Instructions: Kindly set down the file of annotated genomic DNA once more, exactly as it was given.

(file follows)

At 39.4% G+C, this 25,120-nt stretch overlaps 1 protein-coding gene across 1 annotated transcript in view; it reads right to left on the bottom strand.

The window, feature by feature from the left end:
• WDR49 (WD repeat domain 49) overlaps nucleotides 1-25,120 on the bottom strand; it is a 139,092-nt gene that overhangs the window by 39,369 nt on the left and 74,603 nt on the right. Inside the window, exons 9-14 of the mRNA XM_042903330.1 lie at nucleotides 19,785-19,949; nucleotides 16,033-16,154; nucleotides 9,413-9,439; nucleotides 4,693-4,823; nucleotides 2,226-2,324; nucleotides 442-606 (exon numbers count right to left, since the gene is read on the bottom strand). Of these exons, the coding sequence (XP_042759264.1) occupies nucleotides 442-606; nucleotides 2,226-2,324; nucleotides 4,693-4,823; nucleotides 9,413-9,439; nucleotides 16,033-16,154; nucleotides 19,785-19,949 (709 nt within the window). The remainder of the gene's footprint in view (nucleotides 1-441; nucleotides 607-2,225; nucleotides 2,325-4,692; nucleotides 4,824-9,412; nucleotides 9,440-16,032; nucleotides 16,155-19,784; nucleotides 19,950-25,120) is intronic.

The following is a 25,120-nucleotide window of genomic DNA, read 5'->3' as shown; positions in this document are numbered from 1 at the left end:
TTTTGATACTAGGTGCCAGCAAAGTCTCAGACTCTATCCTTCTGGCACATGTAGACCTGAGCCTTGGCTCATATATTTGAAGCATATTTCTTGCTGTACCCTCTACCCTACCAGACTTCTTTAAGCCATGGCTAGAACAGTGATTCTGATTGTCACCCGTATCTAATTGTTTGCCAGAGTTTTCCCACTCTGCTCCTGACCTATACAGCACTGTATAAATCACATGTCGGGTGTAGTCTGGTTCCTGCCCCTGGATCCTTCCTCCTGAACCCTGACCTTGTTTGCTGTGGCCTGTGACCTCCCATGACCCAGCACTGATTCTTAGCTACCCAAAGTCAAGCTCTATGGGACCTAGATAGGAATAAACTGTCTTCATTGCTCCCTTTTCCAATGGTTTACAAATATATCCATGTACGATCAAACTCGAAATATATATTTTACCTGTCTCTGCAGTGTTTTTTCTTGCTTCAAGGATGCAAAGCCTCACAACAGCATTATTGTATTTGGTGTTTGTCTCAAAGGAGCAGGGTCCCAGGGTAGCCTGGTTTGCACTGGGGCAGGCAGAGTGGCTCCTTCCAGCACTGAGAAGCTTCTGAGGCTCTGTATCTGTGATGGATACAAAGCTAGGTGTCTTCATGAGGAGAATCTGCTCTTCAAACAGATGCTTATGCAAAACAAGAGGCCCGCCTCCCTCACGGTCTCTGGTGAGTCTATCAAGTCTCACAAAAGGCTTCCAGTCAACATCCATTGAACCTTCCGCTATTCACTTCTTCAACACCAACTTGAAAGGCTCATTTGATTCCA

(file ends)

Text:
At 39.4% G+C, this 25,120-nt stretch overlaps 1 protein-coding gene across 1 annotated transcript in view; it reads right to left on the bottom strand.

The window, feature by feature from the left end:
• WDR49 (WD repeat domain 49) overlaps nucleotides 1-25,120 on the bottom strand; it is a 139,092-nt gene that overhangs the window by 39,369 nt on the left and 74,603 nt on the right. Inside the window, exons 9-14 of the mRNA XM_042903330.1 lie at nucleotides 19,785-19,949; nucleotides 16,033-16,154; nucleotides 9,413-9,439; nucleotides 4,693-4,823; nucleotides 2,226-2,324; nucleotides 442-606 (exon numbers count right to left, since the gene is read on the bottom strand). Of these exons, the coding sequence (XP_042759264.1) occupies nucleotides 442-606; nucleotides 2,226-2,324; nucleotides 4,693-4,823; nucleotides 9,413-9,439; nucleotides 16,033-16,154; nucleotides 19,785-19,949 (709 nt within the window). The remainder of the gene's footprint in view (nucleotides 1-441; nucleotides 607-2,225; nucleotides 2,325-4,692; nucleotides 4,824-9,412; nucleotides 9,440-16,032; nucleotides 16,155-19,784; nucleotides 19,950-25,120) is intronic.

The following is a 25,120-nucleotide window of genomic DNA, read 5'->3' as shown; positions in this document are numbered from 1 at the left end:
TTTTGATACTAGGTGCCAGCAAAGTCTCAGACTCTATCCTTCTGGCACATGTAGACCTGAGCCTTGGCTCATATATTTGAAGCATATTTCTTGCTGTACCCTCTACCCTACCAGACTTCTTTAAGCCATGGCTAGAACAGTGATTCTGATTGTCACCCGTATCTAATTGTTTGCCAGAGTTTTCCCACTCTGCTCCTGACCTATACAGCACTGTATAAATCACATGTCGGGTGTAGTCTGGTTCCTGCCCCTGGATCCTTCCTCCTGAACCCTGACCTTGTTTGCTGTGGCCTGTGACCTCCCATGACCCAGCACTGATTCTTAGCTACCCAAAGTCAAGCTCTATGGGACCTAGATAGGAATAAACTGTCTTCATTGCTCCCTTTTCCAATGGTTTACAAATATATCCATGTACGATCAAACTCGAAATATATATTTTACCTGTCTCTGCAGTGTTTTTTCTTGCTTCAAGGATGCAAAGCCTCACAACAGCATTATTGTATTTGGTGTTTGTCTCAAAGGAGCAGGGTCCCAGGGTAGCCTGGTTTGCACTGGGGCAGGCAGAGTGGCTCCTTCCAGCACTGAGAAGCTTCTGAGGCTCTGTATCTGTGATGGATACAAAGCTAGGTGTCTTCATGAGGAGAATCTGCTCTTCAAACAGATGCTTATGCAAAACAAGAGGCCCGCCTCCCTCACGGTCTCTGGTGAGTCTATCAAGTCTCACAAAAGGCTTCCAGTCAACATCCATTGAACCTTCCGCTATTCACTTCTTCAACACCAACTTGAAAGGCTCATTTGATTCCA